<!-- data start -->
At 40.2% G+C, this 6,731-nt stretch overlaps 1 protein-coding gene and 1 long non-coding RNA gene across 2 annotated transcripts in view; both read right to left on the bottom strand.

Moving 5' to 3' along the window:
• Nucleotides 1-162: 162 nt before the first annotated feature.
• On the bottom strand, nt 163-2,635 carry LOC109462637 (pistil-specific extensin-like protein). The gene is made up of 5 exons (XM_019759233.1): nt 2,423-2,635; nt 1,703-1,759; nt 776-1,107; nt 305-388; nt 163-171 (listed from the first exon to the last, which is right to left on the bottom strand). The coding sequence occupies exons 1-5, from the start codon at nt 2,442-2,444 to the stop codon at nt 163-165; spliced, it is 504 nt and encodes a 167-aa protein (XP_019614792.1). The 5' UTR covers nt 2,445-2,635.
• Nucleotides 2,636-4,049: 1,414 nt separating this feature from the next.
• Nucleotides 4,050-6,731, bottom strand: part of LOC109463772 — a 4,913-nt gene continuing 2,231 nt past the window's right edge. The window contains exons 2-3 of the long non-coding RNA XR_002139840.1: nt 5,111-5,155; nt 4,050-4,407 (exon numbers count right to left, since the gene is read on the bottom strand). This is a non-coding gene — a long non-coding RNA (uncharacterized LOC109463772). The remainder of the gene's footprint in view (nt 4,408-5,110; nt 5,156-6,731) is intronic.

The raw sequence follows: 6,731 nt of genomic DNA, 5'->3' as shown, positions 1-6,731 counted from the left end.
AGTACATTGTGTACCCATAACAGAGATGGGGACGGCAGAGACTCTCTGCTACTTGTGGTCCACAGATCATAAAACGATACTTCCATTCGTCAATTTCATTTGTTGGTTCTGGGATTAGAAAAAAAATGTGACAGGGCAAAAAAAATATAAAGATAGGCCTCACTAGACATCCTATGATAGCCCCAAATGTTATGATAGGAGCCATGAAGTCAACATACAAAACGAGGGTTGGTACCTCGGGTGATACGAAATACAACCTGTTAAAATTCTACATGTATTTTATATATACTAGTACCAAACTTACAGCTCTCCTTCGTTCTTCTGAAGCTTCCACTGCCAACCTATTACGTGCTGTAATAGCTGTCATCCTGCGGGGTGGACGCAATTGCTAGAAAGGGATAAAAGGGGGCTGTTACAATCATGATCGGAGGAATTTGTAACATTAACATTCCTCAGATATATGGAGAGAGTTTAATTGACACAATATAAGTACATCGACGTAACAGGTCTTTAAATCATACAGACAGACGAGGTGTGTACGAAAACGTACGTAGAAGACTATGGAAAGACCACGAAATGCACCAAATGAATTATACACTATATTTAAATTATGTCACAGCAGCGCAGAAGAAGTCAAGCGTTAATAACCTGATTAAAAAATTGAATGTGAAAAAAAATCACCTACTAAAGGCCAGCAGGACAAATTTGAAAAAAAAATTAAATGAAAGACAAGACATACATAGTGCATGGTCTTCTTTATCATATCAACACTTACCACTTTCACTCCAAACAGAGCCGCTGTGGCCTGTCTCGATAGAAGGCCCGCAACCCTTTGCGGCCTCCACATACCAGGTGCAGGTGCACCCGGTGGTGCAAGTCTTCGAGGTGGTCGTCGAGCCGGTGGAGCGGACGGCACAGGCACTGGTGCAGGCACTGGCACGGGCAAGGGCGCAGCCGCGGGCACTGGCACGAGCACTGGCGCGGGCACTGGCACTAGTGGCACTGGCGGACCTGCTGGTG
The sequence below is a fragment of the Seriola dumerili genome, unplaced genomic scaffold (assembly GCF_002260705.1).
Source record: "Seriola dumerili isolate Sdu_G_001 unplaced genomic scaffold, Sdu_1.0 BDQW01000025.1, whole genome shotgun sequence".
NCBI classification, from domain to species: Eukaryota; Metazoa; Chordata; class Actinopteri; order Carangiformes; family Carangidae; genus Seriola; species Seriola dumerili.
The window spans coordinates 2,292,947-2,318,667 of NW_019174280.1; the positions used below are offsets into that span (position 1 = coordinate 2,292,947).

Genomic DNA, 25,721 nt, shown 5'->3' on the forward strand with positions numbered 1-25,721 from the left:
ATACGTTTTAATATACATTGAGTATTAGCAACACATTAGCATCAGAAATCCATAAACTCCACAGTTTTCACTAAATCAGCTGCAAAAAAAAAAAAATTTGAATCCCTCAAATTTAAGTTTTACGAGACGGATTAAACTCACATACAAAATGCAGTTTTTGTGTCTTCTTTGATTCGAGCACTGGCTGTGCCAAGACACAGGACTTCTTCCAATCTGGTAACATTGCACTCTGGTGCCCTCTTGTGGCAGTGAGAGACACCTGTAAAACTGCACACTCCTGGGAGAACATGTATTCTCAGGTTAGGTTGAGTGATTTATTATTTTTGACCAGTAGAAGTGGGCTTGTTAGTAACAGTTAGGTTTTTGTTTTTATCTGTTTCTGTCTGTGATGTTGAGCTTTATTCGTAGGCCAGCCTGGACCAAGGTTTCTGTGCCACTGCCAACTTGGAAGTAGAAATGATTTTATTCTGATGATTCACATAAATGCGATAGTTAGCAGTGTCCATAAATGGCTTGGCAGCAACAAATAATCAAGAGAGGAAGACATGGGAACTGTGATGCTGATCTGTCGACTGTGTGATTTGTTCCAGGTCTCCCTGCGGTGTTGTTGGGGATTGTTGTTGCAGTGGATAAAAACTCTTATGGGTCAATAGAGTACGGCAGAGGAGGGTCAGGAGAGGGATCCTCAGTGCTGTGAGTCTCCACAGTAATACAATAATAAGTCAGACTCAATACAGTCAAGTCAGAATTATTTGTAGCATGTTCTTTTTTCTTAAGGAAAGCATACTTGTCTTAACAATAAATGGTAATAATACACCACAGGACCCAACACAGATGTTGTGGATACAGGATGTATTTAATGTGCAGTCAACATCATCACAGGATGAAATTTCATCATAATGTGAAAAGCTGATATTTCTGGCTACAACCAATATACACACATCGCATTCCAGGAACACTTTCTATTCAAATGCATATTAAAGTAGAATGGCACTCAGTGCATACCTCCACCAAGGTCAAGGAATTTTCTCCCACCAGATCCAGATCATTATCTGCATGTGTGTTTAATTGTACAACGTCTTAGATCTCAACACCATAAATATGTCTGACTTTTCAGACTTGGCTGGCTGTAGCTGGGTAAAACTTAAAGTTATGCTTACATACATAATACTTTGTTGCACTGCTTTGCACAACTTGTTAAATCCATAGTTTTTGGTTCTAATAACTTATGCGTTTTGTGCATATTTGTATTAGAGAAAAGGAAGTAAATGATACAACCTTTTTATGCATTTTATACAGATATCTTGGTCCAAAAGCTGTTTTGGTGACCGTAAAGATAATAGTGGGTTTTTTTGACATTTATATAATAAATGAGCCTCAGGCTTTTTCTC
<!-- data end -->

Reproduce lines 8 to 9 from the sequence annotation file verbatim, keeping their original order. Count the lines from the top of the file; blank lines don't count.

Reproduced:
AGTACATTGTGTACCCATAACAGAGATGGGGACGGCAGAGACTCTCTGCTACTTGTGGTCCACAGATCATAAAACGATACTTCCATTCGTCAATTTCATTTGTTGGTTCTGGGATTAGAAAAAAAATGTGACAGGGCAAAAAAAATATAAAGATAGGCCTCACTAGACATCCTATGATAGCCCCAAATGTTATGATAGGAGCCATGAAGTCAACATACAAAACGAGGGTTGGTACCTCGGGTGATACGAAATACAACCTGTTAAAATTCTACATGTATTTTATATATACTAGTACCAAACTTACAGCTCTCCTTCGTTCTTCTGAAGCTTCCACTGCCAACCTATTACGTGCTGTAATAGCTGTCATCCTGCGGGGTGGACGCAATTGCTAGAAAGGGATAAAAGGGGGCTGTTACAATCATGATCGGAGGAATTTGTAACATTAACATTCCTCAGATATATGGAGAGAGTTTAATTGACACAATATAAGTACATCGACGTAACAGGTCTTTAAATCATACAGACAGACGAGGTGTGTACGAAAACGTACGTAGAAGACTATGGAAAGACCACGAAATGCACCAAATGAATTATACACTATATTTAAATTATGTCACAGCAGCGCAGAAGAAGTCAAGCGTTAATAACCTGATTAAAAAATTGAATGTGAAAAAAAATCACCTACTAAAGGCCAGCAGGACAAATTTGAAAAAAAAATTAAATGAAAGACAAGACATACATAGTGCATGGTCTTCTTTATCATATCAACACTTACCACTTTCACTCCAAACAGAGCCGCTGTGGCCTGTCTCGATAGAAGGCCCGCAACCCTTTGCGGCCTCCACATACCAGGTGCAGGTGCACCCGGTGGTGCAAGTCTTCGAGGTGGTCGTCGAGCCGGTGGAGCGGACGGCACAGGCACTGGTGCAGGCACTGGCACGGGCAAGGGCGCAGCCGCGGGCACTGGCACGAGCACTGGCGCGGGCACTGGCACTAGTGGCACTGGCGGACCTGCTGGTG
The sequence below is a fragment of the Seriola dumerili genome, unplaced genomic scaffold (assembly GCF_002260705.1).